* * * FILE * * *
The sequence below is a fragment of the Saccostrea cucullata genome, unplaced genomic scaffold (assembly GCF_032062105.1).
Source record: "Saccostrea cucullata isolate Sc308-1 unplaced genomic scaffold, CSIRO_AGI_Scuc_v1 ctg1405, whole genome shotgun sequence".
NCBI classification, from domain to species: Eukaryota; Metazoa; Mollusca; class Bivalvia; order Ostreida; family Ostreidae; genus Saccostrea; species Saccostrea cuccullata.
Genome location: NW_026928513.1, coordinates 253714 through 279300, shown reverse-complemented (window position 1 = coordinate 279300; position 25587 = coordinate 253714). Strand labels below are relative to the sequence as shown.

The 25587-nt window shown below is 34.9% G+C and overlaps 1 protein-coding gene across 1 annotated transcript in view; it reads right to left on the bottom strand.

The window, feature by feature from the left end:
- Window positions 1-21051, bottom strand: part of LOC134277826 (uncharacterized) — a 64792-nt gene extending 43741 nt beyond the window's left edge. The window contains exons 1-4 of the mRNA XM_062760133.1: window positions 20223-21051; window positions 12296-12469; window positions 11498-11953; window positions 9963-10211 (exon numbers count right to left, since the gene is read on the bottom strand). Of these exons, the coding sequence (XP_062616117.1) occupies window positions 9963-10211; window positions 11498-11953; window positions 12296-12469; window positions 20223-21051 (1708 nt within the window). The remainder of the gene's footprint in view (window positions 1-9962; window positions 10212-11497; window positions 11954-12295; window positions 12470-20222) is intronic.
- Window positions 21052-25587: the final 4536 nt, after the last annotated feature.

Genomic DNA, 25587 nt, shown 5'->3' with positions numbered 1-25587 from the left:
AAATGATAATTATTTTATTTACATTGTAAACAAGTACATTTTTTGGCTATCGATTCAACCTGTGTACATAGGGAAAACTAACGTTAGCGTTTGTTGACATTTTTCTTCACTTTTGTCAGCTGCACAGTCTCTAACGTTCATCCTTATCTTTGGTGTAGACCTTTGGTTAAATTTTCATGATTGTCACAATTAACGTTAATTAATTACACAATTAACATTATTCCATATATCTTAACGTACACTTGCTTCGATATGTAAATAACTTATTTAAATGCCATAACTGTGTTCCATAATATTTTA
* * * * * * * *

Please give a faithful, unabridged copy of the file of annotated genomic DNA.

The sequence below is a fragment of the Saccostrea cucullata genome, unplaced genomic scaffold (assembly GCF_032062105.1).
Source record: "Saccostrea cucullata isolate Sc308-1 unplaced genomic scaffold, CSIRO_AGI_Scuc_v1 ctg1405, whole genome shotgun sequence".
NCBI classification, from domain to species: Eukaryota; Metazoa; Mollusca; class Bivalvia; order Ostreida; family Ostreidae; genus Saccostrea; species Saccostrea cuccullata.
Genome location: NW_026928513.1, coordinates 253714 through 279300, shown reverse-complemented (window position 1 = coordinate 279300; position 25587 = coordinate 253714). Strand labels below are relative to the sequence as shown.

The 25587-nt window shown below is 34.9% G+C and overlaps 1 protein-coding gene across 1 annotated transcript in view; it reads right to left on the bottom strand.

The window, feature by feature from the left end:
- Window positions 1-21051, bottom strand: part of LOC134277826 (uncharacterized) — a 64792-nt gene extending 43741 nt beyond the window's left edge. The window contains exons 1-4 of the mRNA XM_062760133.1: window positions 20223-21051; window positions 12296-12469; window positions 11498-11953; window positions 9963-10211 (exon numbers count right to left, since the gene is read on the bottom strand). Of these exons, the coding sequence (XP_062616117.1) occupies window positions 9963-10211; window positions 11498-11953; window positions 12296-12469; window positions 20223-21051 (1708 nt within the window). The remainder of the gene's footprint in view (window positions 1-9962; window positions 10212-11497; window positions 11954-12295; window positions 12470-20222) is intronic.
- Window positions 21052-25587: the final 4536 nt, after the last annotated feature.

Genomic DNA, 25587 nt, shown 5'->3' with positions numbered 1-25587 from the left:
AAATGATAATTATTTTATTTACATTGTAAACAAGTACATTTTTTGGCTATCGATTCAACCTGTGTACATAGGGAAAACTAACGTTAGCGTTTGTTGACATTTTTCTTCACTTTTGTCAGCTGCACAGTCTCTAACGTTCATCCTTATCTTTGGTGTAGACCTTTGGTTAAATTTTCATGATTGTCACAATTAACGTTAATTAATTACACAATTAACATTATTCCATATATCTTAACGTACACTTGCTTCGATATGTAAATAACTTATTTAAATGCCATAACTGTGTTCCATAATATTTTA